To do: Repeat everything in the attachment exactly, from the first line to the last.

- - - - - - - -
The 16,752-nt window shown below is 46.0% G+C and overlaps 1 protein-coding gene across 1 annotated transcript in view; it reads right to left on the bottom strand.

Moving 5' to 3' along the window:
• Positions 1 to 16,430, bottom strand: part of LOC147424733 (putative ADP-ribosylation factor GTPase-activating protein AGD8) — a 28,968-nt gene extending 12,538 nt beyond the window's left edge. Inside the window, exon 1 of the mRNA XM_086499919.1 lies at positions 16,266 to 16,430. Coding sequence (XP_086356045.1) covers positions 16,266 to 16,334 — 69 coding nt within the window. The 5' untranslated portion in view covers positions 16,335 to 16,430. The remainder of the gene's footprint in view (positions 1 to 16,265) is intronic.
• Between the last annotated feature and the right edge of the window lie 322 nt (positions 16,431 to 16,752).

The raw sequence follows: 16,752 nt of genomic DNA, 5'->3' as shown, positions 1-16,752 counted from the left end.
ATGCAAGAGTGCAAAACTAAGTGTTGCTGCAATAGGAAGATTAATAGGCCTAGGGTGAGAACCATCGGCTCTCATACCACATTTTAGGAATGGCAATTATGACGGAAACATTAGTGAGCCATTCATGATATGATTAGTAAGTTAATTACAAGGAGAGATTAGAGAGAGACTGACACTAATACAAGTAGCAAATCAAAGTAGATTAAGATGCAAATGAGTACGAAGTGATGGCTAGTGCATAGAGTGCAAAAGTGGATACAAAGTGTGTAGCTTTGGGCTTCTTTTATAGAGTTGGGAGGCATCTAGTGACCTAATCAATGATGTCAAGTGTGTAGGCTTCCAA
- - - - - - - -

The 16,752-nt window shown below is 46.0% G+C and overlaps 1 protein-coding gene across 1 annotated transcript in view; it reads right to left on the bottom strand.

Moving 5' to 3' along the window:
• Positions 1 to 16,430, bottom strand: part of LOC147424733 (putative ADP-ribosylation factor GTPase-activating protein AGD8) — a 28,968-nt gene extending 12,538 nt beyond the window's left edge. Inside the window, exon 1 of the mRNA XM_086499919.1 lies at positions 16,266 to 16,430. Coding sequence (XP_086356045.1) covers positions 16,266 to 16,334 — 69 coding nt within the window. The 5' untranslated portion in view covers positions 16,335 to 16,430. The remainder of the gene's footprint in view (positions 1 to 16,265) is intronic.
• Between the last annotated feature and the right edge of the window lie 322 nt (positions 16,431 to 16,752).

The raw sequence follows: 16,752 nt of genomic DNA, 5'->3' as shown, positions 1-16,752 counted from the left end.
ATGCAAGAGTGCAAAACTAAGTGTTGCTGCAATAGGAAGATTAATAGGCCTAGGGTGAGAACCATCGGCTCTCATACCACATTTTAGGAATGGCAATTATGACGGAAACATTAGTGAGCCATTCATGATATGATTAGTAAGTTAATTACAAGGAGAGATTAGAGAGAGACTGACACTAATACAAGTAGCAAATCAAAGTAGATTAAGATGCAAATGAGTACGAAGTGATGGCTAGTGCATAGAGTGCAAAAGTGGATACAAAGTGTGTAGCTTTGGGCTTCTTTTATAGAGTTGGGAGGCATCTAGTGACCTAATCAATGATGTCAAGTGTGTAGGCTTCCAA